Paying it Forward at #ldcu

I’m not sure where or when I came across the concept of paying it forward, but it is certainly an idea that I like. The idea is instead of paying someone back for a gift, you pay it forward by passing on your gift (or something else) to those less fortunate than yourself. A very altruistic notion, and one that chimes with my personal values.

At the L&D Connect Unconference, we’re going to have a space for a variation of this to happen. Doug Shaw got in touch with me to let me know he had four copies of The Five Dysfunctions of a Team by Patrick Lencioni that he’d like to make available to others at the Unconference. I thought this was a wonderful offer, and will be adding this to the mix of the day.

One of the main ways we L&Ders increase our understanding of the world is via reading. And we all have a complete range of reading interests and topics that we find interesting. Personally, I enjoy books from Malcolm Gladwell. I like his style of writing, and what observations he has to make about society and the way life works. Making his stuff practical is a challenge, but it certainly gets the cogs turning. I have since made available my copies of Tipping Point and Blink which is a shame as I would have made them available here. However, I have Freakanomics by Stephen Dubner and Steven Levitt, .59 Seconds by Richard Wiseman and some others which I will be making available on the day.

I enjoy reading, and is why I have the Kindle app on pretty much every device I have, the Guardian app so I can read the news in my own time, RSS subsrciptions so I can read what people are saying on their blogs, and Twitter, because it’s the ultimate reading experience.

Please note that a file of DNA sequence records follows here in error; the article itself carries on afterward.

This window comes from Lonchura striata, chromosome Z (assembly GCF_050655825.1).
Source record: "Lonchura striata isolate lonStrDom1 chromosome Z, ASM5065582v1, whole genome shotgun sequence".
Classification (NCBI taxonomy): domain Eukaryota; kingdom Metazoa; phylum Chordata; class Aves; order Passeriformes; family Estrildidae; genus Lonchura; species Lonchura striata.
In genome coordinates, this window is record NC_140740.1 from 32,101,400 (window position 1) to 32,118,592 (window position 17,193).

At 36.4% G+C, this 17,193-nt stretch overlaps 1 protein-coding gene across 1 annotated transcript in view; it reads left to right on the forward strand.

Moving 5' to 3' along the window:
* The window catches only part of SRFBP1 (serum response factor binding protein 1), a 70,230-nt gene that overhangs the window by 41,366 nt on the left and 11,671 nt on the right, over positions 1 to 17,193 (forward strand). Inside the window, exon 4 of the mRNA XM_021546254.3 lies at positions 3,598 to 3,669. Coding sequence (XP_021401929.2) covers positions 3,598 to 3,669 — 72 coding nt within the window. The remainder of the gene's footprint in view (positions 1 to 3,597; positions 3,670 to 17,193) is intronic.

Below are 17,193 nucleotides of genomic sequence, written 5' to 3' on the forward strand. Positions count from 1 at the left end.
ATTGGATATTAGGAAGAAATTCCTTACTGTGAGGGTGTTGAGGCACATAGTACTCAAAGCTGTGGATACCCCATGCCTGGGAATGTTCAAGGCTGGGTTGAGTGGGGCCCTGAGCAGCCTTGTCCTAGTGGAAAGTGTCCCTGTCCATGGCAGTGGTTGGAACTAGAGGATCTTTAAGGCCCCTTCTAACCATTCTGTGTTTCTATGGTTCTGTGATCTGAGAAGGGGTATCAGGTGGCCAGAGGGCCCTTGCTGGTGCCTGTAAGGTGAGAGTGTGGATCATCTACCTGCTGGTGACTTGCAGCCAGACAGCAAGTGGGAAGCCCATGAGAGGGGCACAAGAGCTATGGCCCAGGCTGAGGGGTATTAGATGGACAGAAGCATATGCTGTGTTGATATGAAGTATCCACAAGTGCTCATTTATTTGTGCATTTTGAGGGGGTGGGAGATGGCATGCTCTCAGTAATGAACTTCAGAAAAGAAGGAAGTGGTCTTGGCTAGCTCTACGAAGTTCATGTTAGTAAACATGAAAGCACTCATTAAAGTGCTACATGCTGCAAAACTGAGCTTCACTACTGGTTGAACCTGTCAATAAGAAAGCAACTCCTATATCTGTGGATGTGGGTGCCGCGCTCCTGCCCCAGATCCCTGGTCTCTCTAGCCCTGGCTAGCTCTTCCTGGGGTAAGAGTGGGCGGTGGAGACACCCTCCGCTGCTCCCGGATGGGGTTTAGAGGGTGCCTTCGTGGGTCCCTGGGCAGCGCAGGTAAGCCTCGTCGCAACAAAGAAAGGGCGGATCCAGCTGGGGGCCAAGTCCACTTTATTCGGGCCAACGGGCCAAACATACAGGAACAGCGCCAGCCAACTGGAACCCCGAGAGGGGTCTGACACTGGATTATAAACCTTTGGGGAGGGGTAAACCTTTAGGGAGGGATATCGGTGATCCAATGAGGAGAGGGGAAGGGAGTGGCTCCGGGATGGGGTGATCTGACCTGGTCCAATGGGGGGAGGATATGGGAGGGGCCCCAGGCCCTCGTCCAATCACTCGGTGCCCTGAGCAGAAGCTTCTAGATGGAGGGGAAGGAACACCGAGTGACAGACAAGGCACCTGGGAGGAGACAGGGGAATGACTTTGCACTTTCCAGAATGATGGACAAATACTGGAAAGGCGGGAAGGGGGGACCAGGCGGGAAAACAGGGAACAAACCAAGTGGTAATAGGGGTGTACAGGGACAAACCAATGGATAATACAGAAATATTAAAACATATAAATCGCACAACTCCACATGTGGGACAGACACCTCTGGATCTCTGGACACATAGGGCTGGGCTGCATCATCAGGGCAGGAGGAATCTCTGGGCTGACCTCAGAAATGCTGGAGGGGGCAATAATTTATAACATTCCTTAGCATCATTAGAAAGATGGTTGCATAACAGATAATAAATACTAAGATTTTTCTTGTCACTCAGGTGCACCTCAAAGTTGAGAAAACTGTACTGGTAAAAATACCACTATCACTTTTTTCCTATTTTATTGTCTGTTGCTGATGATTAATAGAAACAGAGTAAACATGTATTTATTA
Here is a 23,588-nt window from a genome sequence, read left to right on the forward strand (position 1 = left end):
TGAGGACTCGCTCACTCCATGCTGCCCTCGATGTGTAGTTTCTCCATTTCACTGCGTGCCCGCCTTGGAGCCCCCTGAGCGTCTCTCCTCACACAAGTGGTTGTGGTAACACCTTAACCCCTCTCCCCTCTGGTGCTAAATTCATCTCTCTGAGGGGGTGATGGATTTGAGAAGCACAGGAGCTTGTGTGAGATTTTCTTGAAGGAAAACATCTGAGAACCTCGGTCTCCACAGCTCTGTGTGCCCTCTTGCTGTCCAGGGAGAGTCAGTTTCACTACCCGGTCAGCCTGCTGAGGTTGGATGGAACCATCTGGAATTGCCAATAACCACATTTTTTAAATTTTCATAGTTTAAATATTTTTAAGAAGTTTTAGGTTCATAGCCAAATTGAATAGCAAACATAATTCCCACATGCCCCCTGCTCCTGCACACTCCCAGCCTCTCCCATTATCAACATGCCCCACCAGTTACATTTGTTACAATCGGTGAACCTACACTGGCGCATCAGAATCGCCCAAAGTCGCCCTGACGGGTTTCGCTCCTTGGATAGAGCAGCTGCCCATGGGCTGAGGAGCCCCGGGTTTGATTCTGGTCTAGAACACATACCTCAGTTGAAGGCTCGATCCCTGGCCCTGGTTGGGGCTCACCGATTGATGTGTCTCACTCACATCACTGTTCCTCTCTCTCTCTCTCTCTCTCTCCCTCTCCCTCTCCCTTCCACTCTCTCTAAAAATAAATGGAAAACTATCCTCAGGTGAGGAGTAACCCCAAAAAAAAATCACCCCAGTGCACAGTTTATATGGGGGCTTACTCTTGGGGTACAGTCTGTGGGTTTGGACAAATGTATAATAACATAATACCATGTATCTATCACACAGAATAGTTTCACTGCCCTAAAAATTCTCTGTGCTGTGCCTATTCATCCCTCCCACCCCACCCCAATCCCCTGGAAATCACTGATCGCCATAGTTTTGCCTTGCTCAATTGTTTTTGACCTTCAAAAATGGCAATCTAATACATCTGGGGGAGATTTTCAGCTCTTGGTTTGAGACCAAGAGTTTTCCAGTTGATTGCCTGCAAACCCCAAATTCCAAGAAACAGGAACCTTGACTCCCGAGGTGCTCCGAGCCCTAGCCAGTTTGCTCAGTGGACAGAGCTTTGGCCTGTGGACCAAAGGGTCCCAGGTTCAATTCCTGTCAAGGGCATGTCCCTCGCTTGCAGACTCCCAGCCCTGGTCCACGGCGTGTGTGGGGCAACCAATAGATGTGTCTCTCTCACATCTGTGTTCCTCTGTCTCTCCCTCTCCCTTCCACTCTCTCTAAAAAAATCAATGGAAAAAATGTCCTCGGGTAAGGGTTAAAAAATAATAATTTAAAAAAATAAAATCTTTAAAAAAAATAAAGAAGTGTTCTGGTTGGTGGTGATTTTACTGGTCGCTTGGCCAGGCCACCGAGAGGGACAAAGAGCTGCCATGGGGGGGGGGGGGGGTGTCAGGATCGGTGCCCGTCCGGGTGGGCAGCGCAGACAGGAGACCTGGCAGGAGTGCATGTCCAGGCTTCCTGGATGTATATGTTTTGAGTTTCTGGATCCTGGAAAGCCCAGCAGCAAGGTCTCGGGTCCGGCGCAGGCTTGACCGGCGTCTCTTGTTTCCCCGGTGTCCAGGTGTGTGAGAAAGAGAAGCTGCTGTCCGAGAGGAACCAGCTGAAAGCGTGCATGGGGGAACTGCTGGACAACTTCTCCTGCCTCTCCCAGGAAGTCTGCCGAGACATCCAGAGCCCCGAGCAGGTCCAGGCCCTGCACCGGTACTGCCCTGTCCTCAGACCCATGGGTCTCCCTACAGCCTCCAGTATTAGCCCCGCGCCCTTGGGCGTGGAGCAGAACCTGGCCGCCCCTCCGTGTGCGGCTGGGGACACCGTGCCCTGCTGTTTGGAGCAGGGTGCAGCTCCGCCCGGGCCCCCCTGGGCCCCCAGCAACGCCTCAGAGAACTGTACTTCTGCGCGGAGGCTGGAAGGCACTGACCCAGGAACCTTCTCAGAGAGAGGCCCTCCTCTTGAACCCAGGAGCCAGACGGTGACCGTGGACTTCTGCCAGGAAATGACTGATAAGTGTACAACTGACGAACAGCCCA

And what is the idea? To pay it forward by giving these books to the delegates at the Unconference, either for themselves, or to give to people they know because it might be of interest. I could add a proviso along the lines of writing a review of the book once it’s been read, but that’s not cricket. We make of the reading materials available to us what we will. And ultimately it’s up to us how we share that, so at its best I’m hoping we can all take part in paying forward the books we own.

If you’re going to be at the Unconference (which can be booked here), and want to take part in paying it forward with your books, leave a comment below so we can keep track of the books, and help others to see what reading they might be able to look forward to. Also, it occurs to me that you may want to take part in this even though you may not be able to attend. If this is the case, we’ll figure out how you can be part of this, just comment below.

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Sukh Pabial

I'm an occupational psychologist by profession and am passionate about all things learning and development, creating holistic learning solutions and using positive psychology in the workforce.

8 thoughts on “Paying it Forward at #ldcu”

  1. Maybe we could all bring a book and leave with a different one? There’s a thing called book crossing that encourages exactly that! Have a look at book crossing.com, I think you can track the book’s ‘life’ as it moves around the world!

    Certainly supports the spirit of our event!

    Margaret (WordPress has picked up my coaching tomorrow blog name and is using it for these comments now – not sure how to change it back to me! – but just wanted you to know who was commenting!)

    1. I was thinking something similar to this, and then thought I’d just be happy if people came decided what they would do there. Could even form a track if all else fails!

      Yes, I knew it was you, Margaret 🙂

  2. The film ‘Pay It Forward’ has been on my ‘to watch’ list for ages. Though I have recently heard mixed reviews of it. Nevertheless, I love the concept – especially where for whatever reason paying it back is not possible.

    1. Thanks for taking the time to come by the blog and comment. I’ve not seen that film either! Will you be able to come to the unconference and take part in paying it forward?

  3. It sounds like a great idea, Sukh… Like Margaret, BookCrossing came to mind, as I read your blog. Release these books into the ‘unconference wilds’ and see where they end up.
    I’m currently debating whether to give up my ‘spares’ or some of my favourite books. It maybe both.

    I feel a need to sit infront of the bookcase for a while, to ponder. Who knows what I might rediscover!

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